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A night’s tale. August 25, 2010

Posted by ourfriendben in Uncategorized, wit and wisdom.
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Silence Dogood here. Today, I’m going to channel Scheherazade and tell you a story. It’s truly worthy of inclusion in The Arabian Nights: full of adventure, mystery, and romance. I think of it as the thousand and second night’s tale.

My story begins in the year 1732, when an English gentleman set out on a journey. Not just any journey, but a long, arduous journey to far Arabia, as the lands in that region were then known. Who can say what called him there? Perhaps he followed the famed Spice Road. Perhaps he longed to see harems and bazaars, swift, beautiful Arabian stallions and awkward, homely camels that resembled the sandswept terrain that only they could traverse. Perhaps he dreamed of joining a caravan to a distant oasis under the endless stars. Perhaps he wished to find Aladdin’s lamp and claim three wishes of his own.

We will never know what the Englishman hoped to find, but we do know that he found something he never sought: a tie that bound him for the rest of his life. It might have been blood brotherhood with a mighty prince, who showed him the wonders of  his palaces and took him hunting on those sleek, fleet-footed steeds. It might have been that, against all odds, he encountered a beautiful maiden and they fell in love. We cannot know this part of the story, except to know that two souls found unlikely mates.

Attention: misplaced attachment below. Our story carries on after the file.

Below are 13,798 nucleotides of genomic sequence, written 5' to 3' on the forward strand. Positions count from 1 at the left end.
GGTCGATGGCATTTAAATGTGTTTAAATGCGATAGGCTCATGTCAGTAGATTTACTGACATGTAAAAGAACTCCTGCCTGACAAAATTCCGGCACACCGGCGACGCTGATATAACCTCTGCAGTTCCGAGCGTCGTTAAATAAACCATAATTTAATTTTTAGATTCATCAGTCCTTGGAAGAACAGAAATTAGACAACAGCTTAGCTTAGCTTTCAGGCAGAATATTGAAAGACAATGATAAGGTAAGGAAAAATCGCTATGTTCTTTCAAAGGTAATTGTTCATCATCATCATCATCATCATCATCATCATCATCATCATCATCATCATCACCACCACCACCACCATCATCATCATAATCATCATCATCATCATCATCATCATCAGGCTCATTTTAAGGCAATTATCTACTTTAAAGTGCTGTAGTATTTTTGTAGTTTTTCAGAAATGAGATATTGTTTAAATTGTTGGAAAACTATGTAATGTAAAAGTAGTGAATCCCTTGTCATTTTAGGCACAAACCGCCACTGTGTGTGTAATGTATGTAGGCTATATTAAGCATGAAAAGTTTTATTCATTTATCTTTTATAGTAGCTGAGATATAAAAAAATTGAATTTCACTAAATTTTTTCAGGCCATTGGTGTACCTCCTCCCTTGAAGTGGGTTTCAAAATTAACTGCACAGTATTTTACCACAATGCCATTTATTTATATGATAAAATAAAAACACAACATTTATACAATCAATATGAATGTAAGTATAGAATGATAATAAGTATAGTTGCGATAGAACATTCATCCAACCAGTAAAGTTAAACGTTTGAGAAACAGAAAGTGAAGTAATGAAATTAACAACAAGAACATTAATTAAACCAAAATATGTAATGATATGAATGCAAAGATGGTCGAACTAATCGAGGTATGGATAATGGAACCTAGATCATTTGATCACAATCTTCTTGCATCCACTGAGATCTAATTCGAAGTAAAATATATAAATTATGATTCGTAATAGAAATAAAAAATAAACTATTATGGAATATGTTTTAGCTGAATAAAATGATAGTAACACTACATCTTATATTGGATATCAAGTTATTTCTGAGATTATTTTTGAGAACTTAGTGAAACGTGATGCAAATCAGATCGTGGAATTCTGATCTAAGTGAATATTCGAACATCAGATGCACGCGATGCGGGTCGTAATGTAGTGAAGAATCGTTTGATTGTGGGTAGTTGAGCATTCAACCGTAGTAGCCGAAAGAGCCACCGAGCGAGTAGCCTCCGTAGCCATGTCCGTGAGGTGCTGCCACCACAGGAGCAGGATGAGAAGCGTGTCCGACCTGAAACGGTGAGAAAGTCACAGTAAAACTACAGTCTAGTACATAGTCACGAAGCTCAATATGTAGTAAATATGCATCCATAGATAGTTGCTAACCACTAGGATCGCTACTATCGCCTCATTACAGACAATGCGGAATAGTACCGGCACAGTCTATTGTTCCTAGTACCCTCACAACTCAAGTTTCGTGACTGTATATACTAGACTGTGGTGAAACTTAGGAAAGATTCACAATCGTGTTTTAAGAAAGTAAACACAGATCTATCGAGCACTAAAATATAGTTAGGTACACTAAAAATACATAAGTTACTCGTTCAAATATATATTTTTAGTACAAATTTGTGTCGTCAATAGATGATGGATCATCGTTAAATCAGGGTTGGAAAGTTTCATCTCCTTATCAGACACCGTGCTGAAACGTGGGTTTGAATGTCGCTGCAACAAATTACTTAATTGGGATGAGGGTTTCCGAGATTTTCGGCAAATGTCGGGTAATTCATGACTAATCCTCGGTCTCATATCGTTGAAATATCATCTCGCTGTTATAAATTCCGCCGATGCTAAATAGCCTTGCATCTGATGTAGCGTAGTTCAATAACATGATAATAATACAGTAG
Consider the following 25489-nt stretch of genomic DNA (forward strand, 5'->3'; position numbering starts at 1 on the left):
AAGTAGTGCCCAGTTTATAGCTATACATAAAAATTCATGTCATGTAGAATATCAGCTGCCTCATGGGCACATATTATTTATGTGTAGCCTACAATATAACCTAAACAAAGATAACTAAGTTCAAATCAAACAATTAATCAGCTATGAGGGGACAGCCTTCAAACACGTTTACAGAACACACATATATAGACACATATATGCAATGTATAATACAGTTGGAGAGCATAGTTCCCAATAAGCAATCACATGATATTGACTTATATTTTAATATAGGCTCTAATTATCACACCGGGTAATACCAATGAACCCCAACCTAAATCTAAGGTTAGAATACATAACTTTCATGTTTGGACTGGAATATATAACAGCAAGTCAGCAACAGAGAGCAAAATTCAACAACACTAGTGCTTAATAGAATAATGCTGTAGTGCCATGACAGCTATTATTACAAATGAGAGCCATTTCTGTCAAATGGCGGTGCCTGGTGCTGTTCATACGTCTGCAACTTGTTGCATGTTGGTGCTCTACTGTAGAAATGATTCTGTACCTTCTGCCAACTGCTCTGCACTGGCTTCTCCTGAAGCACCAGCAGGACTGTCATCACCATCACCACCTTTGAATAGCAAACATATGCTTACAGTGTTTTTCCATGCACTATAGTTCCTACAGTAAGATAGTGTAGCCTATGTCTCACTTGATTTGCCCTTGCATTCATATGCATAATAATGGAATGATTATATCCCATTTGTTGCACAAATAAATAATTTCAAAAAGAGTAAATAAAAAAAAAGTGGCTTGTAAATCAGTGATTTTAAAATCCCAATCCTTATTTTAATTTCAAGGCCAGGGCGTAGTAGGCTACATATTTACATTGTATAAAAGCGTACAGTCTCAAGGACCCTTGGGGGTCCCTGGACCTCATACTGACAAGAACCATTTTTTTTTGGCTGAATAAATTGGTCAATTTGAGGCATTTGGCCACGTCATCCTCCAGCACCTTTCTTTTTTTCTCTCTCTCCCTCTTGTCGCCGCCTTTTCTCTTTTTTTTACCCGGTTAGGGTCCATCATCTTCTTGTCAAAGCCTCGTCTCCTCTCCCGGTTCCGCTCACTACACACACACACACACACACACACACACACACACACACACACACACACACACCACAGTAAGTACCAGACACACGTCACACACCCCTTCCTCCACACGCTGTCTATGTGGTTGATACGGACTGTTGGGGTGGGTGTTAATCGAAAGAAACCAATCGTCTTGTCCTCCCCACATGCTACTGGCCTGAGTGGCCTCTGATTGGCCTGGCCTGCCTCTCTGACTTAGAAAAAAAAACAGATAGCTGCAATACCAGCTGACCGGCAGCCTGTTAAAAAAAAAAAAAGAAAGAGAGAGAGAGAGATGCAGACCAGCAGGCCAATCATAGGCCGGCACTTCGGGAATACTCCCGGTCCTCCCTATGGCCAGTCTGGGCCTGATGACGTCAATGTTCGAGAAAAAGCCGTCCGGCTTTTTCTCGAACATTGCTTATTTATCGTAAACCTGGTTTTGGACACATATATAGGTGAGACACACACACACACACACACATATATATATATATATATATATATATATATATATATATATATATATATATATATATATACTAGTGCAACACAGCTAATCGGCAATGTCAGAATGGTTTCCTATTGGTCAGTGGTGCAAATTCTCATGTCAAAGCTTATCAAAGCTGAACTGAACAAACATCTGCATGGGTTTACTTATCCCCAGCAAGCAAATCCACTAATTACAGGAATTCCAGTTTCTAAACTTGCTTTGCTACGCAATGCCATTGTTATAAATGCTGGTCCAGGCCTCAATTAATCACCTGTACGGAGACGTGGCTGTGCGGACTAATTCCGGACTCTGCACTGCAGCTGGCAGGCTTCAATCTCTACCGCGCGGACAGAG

What we do know is that, in time, they parted. The Englishman returned to his homeland, perhaps eventually to take ship to find a new life in the New World. But before he left, the pair made tokens of remembrance. Each had a coin from their native land, a large, heavy silver coin that happened to be the same size. So they had a jeweler in the bazaar cut each coin in half and solder the two opposite halves together with two silver bars, then attach a loop at the top and string the twinned pendants on silver chains. For the rest of their lives, the pair would wear the half-English, half-Arabian tokens over their hearts.

The details of my tale are entirely my invention, but the story itself is true. I, Silence Dogood, own one of the twinned tokens, purchased at an antiques store in scenic New Hope, PA. One of the reasons I love antiques stores is that, besides enjoying the many interesting and intriguing objects, I sense their stories crowding in around me: the love and care that went into their crafting, the lives and personalities of their many owners, the sad circumstances that led them at last to be abandoned in these shops. But few objects could speak as eloquently of love and loyalty across cultures and times as this pendant. Every time I look at it, I wonder if a distant hand is holding the matching pendant, another mind imagining the fate of the missing halves…

                 ‘Til next time,




1. Elephant's Eye - August 26, 2010

I was captivated by this story.
BTW have you read this? http://www.investors.com/NewsAndAnalysis/Article/544735/201008231910/Abridging-Too-Far.aspx

Thanks, Diana! And yes, someone sent me that scandalous news earlier this week. It was the first I’d heard about it, and I can’t believe it won’t be challenged in court for violating freedom of speech. Meanwhile, thank God we don’t live in Philadelphia! Ben Franklin must be spinning in his grave.

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